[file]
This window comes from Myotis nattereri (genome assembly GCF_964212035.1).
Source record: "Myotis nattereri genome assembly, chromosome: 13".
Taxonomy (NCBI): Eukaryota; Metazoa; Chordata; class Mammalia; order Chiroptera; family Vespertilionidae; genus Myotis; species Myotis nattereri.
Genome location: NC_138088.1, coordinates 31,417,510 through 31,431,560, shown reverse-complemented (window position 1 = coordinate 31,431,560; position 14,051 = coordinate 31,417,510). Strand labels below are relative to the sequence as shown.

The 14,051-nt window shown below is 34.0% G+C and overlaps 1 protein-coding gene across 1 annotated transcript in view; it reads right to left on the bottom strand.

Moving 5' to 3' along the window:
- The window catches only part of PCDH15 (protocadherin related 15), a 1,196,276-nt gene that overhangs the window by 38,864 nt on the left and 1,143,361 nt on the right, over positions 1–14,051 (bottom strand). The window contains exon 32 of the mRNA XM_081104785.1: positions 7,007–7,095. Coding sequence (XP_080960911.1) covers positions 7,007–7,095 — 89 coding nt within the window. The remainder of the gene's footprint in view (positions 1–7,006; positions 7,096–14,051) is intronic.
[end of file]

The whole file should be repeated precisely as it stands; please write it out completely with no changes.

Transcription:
This window comes from Myotis nattereri (genome assembly GCF_964212035.1).
Source record: "Myotis nattereri genome assembly, chromosome: 13".
Taxonomy (NCBI): Eukaryota; Metazoa; Chordata; class Mammalia; order Chiroptera; family Vespertilionidae; genus Myotis; species Myotis nattereri.
Genome location: NC_138088.1, coordinates 31,417,510 through 31,431,560, shown reverse-complemented (window position 1 = coordinate 31,431,560; position 14,051 = coordinate 31,417,510). Strand labels below are relative to the sequence as shown.

The 14,051-nt window shown below is 34.0% G+C and overlaps 1 protein-coding gene across 1 annotated transcript in view; it reads right to left on the bottom strand.

Moving 5' to 3' along the window:
- The window catches only part of PCDH15 (protocadherin related 15), a 1,196,276-nt gene that overhangs the window by 38,864 nt on the left and 1,143,361 nt on the right, over positions 1–14,051 (bottom strand). The window contains exon 32 of the mRNA XM_081104785.1: positions 7,007–7,095. Coding sequence (XP_080960911.1) covers positions 7,007–7,095 — 89 coding nt within the window. The remainder of the gene's footprint in view (positions 1–7,006; positions 7,096–14,051) is intronic.